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If Communism Failed, Why do Software Vendors Continue to Embrace It?

Billy Marshall
February 11, 2014

With the winter games taking place in the former Soviet Union this month, it got me thinking about “Software Communism” – the practice of central planning by a single vendor that prevents the users from ever leaving. At the AHR Expo in NYC, I met with more than one prospect that was irate because he was being held hostage by their current software vendor, while there were others that had bought into the vendor’s utopian pitch of “a job for every worker and a chicken in every pot.”

Software CommunismThe basic premise of communism was that a central committee planning for the needs of the state’s constituents would be far more effective in meeting those needs than the free flowing chaos of free markets and democracy. When it did not work out for anyone but the central planners who enriched themselves via corruption and graft, the state erected large fences to prevent the citizens from leaving. Longing for the innovations produced by free market commerce was a crime, and fleeing to a better situation was punishable by death.

I think of these failed communism experiments when I see software vendors promoting the premise that only through a single software package can you achieve effective business outcomes, or when I see a failing vendor erecting “high fences” (i.e. holding customer data hostage) to prevent mass exodus. Fortunately, the failure of state communism plus the success of free markets tells us how Software Communism will ultimately end – software that enables innovations by interoperating easily across multiple vendors will win, and Software Communism will be a part of history that is conveniently omitted from the timeline during the software olympics opening ceremonies (should such a thing as software olympics ever come into existence).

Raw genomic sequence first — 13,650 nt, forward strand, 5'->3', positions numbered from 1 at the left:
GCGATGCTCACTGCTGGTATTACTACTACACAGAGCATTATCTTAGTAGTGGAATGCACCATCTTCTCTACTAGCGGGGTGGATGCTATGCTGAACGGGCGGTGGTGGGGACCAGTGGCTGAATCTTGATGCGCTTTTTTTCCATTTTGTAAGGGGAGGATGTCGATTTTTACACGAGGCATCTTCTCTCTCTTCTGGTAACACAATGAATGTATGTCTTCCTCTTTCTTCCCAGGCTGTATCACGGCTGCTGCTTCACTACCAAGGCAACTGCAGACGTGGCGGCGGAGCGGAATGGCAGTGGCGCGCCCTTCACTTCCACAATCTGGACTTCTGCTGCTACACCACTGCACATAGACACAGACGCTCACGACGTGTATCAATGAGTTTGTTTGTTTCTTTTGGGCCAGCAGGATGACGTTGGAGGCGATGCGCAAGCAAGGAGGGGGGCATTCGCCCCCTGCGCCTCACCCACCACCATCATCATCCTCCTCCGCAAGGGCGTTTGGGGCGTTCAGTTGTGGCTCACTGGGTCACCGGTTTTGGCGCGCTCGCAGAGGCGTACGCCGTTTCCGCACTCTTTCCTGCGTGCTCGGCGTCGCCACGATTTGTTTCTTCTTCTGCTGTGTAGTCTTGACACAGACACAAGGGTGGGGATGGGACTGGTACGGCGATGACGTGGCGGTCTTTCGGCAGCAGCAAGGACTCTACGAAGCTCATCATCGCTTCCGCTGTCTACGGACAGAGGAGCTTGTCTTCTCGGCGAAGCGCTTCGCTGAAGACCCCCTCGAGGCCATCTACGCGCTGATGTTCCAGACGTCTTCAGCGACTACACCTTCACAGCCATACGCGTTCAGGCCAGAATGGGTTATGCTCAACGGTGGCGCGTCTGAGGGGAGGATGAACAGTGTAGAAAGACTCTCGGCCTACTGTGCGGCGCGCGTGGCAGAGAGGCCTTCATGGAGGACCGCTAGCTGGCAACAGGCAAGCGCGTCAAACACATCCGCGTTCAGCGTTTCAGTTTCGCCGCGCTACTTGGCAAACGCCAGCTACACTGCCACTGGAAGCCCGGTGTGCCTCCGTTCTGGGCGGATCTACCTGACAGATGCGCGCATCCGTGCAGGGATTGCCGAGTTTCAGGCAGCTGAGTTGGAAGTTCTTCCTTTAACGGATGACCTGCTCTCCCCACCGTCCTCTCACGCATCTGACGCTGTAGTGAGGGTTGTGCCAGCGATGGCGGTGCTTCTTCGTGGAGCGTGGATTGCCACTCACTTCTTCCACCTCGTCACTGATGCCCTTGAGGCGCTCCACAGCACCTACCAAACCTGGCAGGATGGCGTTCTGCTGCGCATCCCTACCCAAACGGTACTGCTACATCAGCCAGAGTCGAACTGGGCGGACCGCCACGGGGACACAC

At ServiceTrade, we use, Marketo, Google Apps, and Echosign, among others. Each sends or receives data from the other seamlessly thanks to Application Programming Interfaces (APIs). We get to enjoy the terrific innovations and features that each offers without feeling burdened by high walls siloing off the data each application holds. The idea that any one vendor will deliver every innovation you need to run your business is silliness anyway; no company is big enough or smart enough to do everything and do it well.

Even the biggest symbols of Software Communism (i.e. Oracle, IBM, SAP) are slowly being dismantled by free market innovations and yielding to the requirements for free flowing innovation. Now, companies like Salesforce, Google, and ServiceTrade are showing the way for customers to have the innovations they want no matter where they originate.

So as you think about your next software purchase, don’t be sold by the theoretical allure of Software Communism. It did not work for state planning and it does not work for software planning either. Look for the best features and value and then ask “How easy is it to integrate your application with others?” The correct answer is “It is not hard because we offer a rich set of APIs for you or your integrator to do what works for your business.” If the answer comes back “The only way to get great software features is through central planning by a single vendor,” then you should run the other way…towards software freedom.

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